In his analysis of insurgency war, Donald Hamilton first attempts to provide insight into a strategic concept he believes is little understood today, and to explain its complicated relationship to American policy failures in Southeast Asia during the post-1945 era of containment. The study develops a working model of insurgency, explaining it as both a unique method and type of war-making. Significant findings include the inability of policymakers to perceive a potential insurgency in Vietnam as early as 1946, subsequent American involvement in not one, but three Asian insurgencies during the 1950s, and the ultimate failure of the U.S. military to meet the insurgency challenge in South Vietnam. This inability to eliminate the insurgency led not only to the complete breakdown of the South Vietnamese government, but was the primary reason why further U.S. military action after 1965 would prove ineffectual. This historical narrative also follows the involvement of several key players, including the personalities of Edward Lansdale, Sir Robert Thompson, Archimedes Patti, and Vo Nguyen Giap, who through their life experiences and writings, provide a keen profundity into why insurgencies occur, why they fail, and why they succeed.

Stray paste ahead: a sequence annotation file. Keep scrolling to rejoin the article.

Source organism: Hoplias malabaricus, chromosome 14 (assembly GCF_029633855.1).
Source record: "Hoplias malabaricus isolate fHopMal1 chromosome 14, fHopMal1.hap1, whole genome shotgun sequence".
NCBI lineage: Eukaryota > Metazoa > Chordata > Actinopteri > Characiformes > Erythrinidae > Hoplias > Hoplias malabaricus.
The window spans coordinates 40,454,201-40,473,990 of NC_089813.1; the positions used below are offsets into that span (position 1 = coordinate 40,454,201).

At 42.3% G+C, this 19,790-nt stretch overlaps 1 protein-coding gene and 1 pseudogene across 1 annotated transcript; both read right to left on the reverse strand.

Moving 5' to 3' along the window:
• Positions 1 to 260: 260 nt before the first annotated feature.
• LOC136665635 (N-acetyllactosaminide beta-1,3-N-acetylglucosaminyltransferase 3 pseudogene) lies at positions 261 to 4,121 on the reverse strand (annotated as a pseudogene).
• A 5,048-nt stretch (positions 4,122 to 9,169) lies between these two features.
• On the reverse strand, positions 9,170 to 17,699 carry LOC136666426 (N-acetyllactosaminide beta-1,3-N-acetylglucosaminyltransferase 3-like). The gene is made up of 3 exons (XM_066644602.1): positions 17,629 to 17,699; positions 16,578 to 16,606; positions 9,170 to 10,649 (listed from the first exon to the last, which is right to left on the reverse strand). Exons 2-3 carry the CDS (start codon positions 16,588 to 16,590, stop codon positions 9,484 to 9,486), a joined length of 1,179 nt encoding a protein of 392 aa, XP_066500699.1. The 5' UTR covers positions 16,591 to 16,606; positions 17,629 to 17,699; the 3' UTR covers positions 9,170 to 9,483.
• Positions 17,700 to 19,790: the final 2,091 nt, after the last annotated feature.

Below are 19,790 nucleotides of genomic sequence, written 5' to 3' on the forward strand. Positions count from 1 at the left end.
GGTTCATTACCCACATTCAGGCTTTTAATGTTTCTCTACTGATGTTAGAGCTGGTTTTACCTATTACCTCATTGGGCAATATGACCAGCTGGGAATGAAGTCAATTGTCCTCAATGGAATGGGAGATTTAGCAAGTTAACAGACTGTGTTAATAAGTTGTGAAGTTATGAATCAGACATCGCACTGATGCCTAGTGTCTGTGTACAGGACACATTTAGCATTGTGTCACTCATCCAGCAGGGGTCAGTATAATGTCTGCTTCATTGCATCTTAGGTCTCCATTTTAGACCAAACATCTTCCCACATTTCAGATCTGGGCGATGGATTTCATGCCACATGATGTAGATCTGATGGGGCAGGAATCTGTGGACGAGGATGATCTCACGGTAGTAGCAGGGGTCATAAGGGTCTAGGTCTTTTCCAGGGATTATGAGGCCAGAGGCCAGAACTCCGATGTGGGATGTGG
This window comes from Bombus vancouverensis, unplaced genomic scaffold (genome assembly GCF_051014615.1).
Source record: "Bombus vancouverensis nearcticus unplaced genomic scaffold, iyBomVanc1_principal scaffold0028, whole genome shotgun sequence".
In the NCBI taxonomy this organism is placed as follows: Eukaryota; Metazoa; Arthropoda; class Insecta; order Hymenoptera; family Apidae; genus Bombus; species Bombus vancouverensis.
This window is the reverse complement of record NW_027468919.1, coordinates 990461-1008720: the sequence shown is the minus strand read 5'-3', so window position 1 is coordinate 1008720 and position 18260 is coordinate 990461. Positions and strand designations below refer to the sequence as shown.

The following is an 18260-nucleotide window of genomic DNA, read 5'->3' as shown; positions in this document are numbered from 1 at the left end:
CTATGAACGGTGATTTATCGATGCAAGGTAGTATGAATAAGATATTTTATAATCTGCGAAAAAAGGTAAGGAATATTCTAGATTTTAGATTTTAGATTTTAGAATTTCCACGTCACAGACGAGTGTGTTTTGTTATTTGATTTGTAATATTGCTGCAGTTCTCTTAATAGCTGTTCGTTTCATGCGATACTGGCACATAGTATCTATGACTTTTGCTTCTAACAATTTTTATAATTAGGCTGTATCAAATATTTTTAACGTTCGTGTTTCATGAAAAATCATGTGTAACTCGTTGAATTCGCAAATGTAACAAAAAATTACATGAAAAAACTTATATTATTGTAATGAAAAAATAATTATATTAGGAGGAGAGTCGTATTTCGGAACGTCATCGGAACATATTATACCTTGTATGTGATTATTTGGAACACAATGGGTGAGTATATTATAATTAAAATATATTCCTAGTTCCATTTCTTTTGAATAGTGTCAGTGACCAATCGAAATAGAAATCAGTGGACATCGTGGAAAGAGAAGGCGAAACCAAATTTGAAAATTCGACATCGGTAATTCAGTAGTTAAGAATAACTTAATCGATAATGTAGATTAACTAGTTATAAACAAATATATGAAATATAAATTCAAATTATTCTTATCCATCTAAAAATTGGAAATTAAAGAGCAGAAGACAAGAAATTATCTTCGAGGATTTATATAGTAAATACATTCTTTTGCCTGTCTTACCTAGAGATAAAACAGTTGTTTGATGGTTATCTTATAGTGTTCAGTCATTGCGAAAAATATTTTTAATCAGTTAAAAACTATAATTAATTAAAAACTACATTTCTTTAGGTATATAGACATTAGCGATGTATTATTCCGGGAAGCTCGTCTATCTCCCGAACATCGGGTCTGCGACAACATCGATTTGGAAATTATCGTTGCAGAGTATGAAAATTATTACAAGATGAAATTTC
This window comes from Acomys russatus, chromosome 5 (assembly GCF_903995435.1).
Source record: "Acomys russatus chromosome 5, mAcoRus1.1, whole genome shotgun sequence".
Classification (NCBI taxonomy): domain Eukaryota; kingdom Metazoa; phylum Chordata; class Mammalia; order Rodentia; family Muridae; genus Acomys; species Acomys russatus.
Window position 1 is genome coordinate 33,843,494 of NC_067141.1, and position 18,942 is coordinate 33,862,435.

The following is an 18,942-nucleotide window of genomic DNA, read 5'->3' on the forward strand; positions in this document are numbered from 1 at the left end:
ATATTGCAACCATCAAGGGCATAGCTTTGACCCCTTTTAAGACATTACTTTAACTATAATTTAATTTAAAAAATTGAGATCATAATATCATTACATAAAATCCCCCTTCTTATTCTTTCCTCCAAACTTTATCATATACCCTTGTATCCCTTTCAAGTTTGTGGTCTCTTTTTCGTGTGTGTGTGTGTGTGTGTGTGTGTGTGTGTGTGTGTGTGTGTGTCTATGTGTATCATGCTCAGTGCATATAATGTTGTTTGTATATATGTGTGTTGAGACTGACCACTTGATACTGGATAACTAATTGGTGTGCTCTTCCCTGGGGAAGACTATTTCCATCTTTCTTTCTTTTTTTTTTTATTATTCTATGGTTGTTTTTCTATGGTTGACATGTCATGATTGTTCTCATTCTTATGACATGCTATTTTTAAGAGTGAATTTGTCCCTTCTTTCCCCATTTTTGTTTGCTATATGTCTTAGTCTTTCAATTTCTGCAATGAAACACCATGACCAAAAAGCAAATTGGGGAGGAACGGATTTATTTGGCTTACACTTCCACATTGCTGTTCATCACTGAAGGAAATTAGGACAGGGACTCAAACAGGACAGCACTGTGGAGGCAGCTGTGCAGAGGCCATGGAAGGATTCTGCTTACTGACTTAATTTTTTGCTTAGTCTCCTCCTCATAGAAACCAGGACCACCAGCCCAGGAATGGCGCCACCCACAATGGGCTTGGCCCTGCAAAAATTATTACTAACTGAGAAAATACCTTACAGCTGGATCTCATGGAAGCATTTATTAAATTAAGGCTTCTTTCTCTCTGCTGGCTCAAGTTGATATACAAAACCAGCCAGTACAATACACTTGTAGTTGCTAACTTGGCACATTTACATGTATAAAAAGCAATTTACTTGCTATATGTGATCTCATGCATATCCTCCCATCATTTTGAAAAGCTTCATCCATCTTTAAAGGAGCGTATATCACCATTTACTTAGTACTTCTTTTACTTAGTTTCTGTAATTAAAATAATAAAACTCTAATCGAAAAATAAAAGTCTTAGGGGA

About the Author:
DONALD W. HAMILTON is Professor of History at Mesa College and serves as a reserve officer in the U.S. military.